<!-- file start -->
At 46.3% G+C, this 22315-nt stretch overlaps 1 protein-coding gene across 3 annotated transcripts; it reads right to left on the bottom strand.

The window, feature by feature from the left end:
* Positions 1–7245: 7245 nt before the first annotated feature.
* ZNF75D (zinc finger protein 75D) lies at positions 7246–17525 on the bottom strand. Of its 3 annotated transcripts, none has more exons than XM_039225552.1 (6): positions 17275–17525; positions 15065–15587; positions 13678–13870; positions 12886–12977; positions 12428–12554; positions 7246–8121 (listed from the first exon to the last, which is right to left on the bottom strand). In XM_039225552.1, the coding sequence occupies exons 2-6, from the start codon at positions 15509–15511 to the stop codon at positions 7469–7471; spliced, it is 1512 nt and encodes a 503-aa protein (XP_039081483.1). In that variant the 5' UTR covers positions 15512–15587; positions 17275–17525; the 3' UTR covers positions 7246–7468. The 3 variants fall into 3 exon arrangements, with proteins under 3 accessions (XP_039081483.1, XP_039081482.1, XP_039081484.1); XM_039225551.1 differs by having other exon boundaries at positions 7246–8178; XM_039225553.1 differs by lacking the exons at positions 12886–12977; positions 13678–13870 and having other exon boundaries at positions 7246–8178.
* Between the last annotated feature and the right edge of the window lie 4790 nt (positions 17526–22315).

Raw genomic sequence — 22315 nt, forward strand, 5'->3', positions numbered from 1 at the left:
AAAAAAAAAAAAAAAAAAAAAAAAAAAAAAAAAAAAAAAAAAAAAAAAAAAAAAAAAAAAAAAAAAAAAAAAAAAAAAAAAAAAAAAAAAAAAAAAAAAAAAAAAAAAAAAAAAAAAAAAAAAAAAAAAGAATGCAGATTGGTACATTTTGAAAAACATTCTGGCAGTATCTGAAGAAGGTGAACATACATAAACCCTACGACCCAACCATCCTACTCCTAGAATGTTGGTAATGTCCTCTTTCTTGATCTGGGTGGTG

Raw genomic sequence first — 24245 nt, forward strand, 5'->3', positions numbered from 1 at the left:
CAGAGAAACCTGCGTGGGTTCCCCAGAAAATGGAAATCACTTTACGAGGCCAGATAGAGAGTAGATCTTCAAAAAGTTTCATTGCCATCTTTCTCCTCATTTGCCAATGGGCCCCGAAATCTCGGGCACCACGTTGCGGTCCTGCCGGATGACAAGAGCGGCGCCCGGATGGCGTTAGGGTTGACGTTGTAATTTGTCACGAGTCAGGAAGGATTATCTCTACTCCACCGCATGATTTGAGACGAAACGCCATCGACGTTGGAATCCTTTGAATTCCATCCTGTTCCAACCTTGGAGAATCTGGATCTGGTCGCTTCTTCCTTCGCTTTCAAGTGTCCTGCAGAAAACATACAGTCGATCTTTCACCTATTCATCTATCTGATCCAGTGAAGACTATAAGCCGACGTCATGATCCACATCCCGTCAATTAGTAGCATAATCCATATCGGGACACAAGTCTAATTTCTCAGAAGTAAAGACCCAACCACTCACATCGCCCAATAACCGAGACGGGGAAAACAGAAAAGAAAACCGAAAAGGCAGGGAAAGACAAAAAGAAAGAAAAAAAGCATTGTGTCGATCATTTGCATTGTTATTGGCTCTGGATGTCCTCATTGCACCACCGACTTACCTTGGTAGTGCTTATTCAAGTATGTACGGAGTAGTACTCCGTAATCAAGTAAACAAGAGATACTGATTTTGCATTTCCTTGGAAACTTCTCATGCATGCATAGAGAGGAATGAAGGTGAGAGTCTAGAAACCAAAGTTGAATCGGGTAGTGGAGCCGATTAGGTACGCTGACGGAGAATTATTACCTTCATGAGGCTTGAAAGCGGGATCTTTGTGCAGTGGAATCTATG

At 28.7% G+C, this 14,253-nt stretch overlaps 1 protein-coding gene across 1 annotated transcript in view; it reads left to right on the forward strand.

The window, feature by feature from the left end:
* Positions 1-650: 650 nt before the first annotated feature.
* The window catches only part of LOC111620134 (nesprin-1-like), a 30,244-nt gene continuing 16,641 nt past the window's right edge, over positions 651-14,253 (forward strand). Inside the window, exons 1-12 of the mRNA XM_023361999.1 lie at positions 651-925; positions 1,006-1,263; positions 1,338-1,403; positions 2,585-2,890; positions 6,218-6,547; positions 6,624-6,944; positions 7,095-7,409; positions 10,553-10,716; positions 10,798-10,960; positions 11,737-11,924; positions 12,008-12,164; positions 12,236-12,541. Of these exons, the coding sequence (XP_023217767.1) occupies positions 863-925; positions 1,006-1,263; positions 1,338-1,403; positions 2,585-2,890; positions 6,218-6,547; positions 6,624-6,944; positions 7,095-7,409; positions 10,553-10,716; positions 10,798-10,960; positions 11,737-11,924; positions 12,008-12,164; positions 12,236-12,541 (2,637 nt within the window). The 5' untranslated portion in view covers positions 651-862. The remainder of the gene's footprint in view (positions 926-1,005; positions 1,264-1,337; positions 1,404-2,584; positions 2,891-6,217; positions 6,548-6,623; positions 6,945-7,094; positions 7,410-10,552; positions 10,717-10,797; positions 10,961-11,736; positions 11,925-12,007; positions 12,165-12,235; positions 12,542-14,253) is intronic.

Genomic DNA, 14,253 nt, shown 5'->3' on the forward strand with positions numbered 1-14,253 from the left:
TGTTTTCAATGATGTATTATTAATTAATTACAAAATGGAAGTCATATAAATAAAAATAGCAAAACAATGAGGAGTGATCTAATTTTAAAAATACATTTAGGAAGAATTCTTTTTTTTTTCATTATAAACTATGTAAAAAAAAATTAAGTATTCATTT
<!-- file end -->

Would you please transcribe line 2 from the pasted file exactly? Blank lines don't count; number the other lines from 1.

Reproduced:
The window, feature by feature from the left end: